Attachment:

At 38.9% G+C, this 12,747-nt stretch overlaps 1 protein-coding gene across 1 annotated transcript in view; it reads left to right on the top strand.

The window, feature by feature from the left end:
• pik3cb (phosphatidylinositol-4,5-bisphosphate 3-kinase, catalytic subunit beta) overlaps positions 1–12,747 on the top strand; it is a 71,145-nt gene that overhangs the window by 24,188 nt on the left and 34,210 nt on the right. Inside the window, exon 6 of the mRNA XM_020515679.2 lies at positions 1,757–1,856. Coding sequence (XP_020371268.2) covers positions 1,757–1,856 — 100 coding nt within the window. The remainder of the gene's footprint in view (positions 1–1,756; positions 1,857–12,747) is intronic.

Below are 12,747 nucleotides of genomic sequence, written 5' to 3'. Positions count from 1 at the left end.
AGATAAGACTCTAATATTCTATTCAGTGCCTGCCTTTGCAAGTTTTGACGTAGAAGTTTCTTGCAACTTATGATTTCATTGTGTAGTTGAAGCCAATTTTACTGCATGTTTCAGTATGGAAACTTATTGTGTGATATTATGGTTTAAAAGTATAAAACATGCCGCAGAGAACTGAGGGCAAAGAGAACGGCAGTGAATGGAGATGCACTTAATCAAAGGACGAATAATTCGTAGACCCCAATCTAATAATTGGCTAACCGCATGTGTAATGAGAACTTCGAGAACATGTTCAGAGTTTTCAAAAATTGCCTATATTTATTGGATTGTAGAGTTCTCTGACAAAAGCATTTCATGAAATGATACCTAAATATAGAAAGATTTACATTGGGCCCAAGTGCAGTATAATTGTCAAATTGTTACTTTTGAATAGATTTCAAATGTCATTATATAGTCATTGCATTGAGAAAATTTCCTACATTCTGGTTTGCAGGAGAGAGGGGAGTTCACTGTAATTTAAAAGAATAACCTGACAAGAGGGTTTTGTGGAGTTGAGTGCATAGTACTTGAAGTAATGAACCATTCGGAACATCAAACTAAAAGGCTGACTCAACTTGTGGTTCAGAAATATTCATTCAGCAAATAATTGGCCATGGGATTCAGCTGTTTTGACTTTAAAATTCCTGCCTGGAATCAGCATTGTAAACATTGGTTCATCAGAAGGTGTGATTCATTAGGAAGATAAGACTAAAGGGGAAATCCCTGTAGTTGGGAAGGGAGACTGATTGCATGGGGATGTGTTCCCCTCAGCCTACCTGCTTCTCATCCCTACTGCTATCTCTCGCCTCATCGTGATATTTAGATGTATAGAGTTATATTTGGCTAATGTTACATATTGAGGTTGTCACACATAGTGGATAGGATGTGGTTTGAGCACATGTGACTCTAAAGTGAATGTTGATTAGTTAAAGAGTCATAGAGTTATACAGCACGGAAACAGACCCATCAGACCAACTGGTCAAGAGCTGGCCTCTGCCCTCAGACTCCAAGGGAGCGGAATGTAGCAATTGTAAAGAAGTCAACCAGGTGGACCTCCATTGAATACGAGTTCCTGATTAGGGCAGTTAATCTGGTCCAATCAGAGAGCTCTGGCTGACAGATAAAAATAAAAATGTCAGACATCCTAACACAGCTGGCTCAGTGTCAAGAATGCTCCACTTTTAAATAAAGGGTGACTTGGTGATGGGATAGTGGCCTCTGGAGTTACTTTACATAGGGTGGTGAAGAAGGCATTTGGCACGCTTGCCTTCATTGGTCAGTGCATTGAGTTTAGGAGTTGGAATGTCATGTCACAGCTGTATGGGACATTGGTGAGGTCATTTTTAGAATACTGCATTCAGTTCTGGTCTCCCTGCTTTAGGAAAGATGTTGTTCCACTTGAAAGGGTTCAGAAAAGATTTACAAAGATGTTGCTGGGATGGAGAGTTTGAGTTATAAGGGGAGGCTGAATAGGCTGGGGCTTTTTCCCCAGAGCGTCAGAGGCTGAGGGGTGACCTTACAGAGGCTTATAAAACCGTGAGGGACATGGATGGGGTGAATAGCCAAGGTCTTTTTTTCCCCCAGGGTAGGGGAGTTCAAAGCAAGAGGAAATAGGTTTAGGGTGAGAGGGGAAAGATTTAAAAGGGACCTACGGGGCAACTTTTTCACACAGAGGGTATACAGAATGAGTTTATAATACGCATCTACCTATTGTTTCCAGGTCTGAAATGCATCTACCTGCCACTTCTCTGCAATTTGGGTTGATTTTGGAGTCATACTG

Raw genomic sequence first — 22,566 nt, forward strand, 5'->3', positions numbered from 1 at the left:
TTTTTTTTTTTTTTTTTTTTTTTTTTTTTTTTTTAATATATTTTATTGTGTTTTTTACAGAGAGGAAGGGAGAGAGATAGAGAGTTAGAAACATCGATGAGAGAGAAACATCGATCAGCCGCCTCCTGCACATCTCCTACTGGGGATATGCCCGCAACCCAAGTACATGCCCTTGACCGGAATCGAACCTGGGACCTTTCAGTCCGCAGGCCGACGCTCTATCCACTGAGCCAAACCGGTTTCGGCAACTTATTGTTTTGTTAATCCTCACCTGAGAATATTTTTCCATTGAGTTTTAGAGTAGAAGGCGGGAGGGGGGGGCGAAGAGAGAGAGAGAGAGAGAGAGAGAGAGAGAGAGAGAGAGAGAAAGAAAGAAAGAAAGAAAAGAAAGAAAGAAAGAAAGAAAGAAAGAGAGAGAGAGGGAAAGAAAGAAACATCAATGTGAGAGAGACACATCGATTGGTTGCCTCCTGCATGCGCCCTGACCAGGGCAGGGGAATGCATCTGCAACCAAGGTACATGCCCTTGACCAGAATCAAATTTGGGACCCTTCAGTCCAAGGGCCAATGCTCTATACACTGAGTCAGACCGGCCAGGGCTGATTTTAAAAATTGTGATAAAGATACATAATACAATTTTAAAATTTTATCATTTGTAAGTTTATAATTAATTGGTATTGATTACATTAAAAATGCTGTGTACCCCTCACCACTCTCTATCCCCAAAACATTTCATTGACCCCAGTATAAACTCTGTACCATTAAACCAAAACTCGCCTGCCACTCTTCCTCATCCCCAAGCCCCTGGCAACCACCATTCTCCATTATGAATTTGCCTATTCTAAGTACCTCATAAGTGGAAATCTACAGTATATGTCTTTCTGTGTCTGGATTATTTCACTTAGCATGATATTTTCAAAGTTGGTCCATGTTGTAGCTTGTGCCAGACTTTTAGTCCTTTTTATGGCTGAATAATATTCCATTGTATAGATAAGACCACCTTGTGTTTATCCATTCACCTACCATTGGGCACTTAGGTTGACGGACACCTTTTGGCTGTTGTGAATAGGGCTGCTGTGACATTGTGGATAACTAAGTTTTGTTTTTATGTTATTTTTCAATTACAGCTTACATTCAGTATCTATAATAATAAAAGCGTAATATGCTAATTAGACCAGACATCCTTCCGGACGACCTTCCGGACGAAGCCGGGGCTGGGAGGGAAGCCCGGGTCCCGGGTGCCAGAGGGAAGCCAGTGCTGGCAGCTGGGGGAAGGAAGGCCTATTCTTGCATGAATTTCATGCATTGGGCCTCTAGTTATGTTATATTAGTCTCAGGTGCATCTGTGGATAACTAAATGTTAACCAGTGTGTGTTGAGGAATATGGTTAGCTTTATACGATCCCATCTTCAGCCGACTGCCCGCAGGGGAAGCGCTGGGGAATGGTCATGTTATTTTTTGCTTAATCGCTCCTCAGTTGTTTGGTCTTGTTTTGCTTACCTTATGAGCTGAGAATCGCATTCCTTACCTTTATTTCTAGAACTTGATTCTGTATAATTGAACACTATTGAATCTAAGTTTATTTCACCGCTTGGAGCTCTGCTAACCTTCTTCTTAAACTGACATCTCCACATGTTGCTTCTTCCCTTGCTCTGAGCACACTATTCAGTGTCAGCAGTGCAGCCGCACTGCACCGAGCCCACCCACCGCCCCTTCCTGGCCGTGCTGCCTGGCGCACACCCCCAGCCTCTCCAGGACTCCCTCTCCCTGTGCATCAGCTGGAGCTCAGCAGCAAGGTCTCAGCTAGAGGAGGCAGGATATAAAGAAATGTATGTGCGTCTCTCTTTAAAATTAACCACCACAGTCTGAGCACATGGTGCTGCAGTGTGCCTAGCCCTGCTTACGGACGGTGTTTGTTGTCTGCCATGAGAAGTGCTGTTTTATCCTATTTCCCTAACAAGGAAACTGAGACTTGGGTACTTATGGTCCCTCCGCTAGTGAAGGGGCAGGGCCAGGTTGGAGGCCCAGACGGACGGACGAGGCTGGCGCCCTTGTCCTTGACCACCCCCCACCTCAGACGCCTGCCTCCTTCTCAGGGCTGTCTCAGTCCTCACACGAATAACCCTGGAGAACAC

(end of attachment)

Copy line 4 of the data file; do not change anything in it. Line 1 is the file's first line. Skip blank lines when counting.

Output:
Below are 12,747 nucleotides of genomic sequence, written 5' to 3'. Positions count from 1 at the left end.